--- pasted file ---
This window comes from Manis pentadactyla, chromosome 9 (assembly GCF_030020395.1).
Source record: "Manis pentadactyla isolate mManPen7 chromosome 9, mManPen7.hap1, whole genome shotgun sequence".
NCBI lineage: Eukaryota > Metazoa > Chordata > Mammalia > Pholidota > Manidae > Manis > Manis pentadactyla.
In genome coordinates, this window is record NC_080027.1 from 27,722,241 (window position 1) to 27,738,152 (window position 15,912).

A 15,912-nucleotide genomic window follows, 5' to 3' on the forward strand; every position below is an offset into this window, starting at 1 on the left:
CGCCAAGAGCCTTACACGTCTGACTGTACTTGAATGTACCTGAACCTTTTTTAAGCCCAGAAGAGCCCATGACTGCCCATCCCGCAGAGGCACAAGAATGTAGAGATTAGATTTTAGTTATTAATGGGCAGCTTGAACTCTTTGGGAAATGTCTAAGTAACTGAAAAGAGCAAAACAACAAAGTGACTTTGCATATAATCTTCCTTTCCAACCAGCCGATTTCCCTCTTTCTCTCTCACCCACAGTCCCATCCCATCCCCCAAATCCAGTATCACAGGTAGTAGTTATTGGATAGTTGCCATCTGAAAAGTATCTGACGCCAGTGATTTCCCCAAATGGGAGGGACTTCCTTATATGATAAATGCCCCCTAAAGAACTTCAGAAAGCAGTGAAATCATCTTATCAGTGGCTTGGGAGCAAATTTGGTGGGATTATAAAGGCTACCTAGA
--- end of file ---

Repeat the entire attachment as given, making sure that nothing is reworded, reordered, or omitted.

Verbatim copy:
This window comes from Manis pentadactyla, chromosome 9 (assembly GCF_030020395.1).
Source record: "Manis pentadactyla isolate mManPen7 chromosome 9, mManPen7.hap1, whole genome shotgun sequence".
NCBI lineage: Eukaryota > Metazoa > Chordata > Mammalia > Pholidota > Manidae > Manis > Manis pentadactyla.
In genome coordinates, this window is record NC_080027.1 from 27,722,241 (window position 1) to 27,738,152 (window position 15,912).

A 15,912-nucleotide genomic window follows, 5' to 3' on the forward strand; every position below is an offset into this window, starting at 1 on the left:
CGCCAAGAGCCTTACACGTCTGACTGTACTTGAATGTACCTGAACCTTTTTTAAGCCCAGAAGAGCCCATGACTGCCCATCCCGCAGAGGCACAAGAATGTAGAGATTAGATTTTAGTTATTAATGGGCAGCTTGAACTCTTTGGGAAATGTCTAAGTAACTGAAAAGAGCAAAACAACAAAGTGACTTTGCATATAATCTTCCTTTCCAACCAGCCGATTTCCCTCTTTCTCTCTCACCCACAGTCCCATCCCATCCCCCAAATCCAGTATCACAGGTAGTAGTTATTGGATAGTTGCCATCTGAAAAGTATCTGACGCCAGTGATTTCCCCAAATGGGAGGGACTTCCTTATATGATAAATGCCCCCTAAAGAACTTCAGAAAGCAGTGAAATCATCTTATCAGTGGCTTGGGAGCAAATTTGGTGGGATTATAAAGGCTACCTAGA